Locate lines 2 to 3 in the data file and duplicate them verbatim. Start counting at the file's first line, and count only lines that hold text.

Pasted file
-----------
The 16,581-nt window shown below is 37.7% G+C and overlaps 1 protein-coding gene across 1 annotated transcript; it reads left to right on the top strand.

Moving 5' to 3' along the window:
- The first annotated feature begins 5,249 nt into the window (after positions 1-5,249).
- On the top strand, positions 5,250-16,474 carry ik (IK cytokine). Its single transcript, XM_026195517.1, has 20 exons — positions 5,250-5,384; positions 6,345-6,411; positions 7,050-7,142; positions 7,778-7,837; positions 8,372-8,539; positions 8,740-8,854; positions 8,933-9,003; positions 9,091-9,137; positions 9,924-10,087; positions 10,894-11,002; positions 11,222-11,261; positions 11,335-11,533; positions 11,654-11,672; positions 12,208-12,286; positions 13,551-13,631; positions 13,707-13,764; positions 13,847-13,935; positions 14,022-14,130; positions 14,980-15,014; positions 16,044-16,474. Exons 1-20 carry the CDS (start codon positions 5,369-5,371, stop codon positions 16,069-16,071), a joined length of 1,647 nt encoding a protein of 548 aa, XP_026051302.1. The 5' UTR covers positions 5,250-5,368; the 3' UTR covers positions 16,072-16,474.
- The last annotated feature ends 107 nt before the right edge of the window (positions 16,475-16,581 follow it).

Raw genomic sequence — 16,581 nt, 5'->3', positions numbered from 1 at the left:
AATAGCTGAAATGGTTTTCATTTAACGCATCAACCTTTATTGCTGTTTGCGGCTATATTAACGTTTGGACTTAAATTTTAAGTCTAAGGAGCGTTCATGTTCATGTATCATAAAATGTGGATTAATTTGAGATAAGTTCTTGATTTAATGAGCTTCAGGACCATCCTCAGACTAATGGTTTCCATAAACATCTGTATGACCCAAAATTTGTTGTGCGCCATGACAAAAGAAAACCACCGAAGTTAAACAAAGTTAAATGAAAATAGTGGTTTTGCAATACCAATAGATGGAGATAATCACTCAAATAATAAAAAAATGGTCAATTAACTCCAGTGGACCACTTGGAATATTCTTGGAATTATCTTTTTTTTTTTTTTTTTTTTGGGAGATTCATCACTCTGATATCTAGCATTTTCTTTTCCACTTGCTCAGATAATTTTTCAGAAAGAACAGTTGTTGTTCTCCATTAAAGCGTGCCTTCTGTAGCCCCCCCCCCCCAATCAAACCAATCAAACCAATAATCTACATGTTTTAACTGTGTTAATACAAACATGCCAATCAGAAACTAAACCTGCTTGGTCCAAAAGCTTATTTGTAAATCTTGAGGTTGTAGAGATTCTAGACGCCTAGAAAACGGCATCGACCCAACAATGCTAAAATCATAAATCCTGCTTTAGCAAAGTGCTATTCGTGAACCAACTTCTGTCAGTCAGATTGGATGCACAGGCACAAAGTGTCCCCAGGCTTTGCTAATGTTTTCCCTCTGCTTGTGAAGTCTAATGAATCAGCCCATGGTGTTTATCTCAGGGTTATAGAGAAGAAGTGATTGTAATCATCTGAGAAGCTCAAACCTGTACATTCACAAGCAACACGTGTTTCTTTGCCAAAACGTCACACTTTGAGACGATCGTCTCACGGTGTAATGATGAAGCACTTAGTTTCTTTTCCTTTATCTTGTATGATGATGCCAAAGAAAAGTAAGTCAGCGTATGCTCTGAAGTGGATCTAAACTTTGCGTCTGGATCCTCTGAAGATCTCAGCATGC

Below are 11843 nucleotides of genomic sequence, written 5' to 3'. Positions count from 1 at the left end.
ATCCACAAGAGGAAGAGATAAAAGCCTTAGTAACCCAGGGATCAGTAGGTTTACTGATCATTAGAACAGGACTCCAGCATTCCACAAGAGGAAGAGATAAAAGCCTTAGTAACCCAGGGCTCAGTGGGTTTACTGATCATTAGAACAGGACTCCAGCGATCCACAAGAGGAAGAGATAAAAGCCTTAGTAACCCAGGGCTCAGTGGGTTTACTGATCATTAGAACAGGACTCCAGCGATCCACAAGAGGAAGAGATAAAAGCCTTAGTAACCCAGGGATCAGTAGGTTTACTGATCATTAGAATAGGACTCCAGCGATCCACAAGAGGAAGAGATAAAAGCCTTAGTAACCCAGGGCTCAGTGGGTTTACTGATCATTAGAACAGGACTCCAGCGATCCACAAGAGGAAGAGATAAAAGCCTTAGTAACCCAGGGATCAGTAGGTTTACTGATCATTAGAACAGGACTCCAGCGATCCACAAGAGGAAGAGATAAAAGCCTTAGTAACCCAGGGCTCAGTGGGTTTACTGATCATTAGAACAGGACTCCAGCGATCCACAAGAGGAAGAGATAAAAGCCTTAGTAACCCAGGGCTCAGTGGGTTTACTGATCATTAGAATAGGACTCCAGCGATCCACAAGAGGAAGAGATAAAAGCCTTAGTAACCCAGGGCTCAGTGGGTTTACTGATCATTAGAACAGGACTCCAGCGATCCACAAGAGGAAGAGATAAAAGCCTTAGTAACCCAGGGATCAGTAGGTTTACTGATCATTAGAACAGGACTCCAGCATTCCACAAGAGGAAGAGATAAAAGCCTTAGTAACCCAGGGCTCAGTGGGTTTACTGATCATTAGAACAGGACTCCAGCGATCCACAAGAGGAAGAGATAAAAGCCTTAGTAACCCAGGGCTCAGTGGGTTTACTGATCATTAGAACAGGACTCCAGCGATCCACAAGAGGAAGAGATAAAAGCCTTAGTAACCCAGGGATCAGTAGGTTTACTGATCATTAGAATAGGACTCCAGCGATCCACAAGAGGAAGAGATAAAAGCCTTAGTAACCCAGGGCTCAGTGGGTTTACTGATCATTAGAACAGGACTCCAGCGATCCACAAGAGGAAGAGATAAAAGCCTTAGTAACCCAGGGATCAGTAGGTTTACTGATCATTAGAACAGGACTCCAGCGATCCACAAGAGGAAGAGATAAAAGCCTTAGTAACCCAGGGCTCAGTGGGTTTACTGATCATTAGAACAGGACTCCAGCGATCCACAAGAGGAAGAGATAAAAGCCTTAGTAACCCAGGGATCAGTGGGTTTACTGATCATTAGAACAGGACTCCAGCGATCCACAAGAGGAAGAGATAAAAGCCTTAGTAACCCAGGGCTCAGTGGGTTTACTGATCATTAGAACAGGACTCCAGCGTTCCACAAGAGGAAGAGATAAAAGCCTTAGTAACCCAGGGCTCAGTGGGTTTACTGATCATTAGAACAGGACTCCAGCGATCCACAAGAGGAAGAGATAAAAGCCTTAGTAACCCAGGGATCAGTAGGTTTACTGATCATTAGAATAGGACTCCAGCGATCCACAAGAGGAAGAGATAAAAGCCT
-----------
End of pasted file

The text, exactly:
Moving 5' to 3' along the window:
- The first annotated feature begins 5,249 nt into the window (after positions 1-5,249).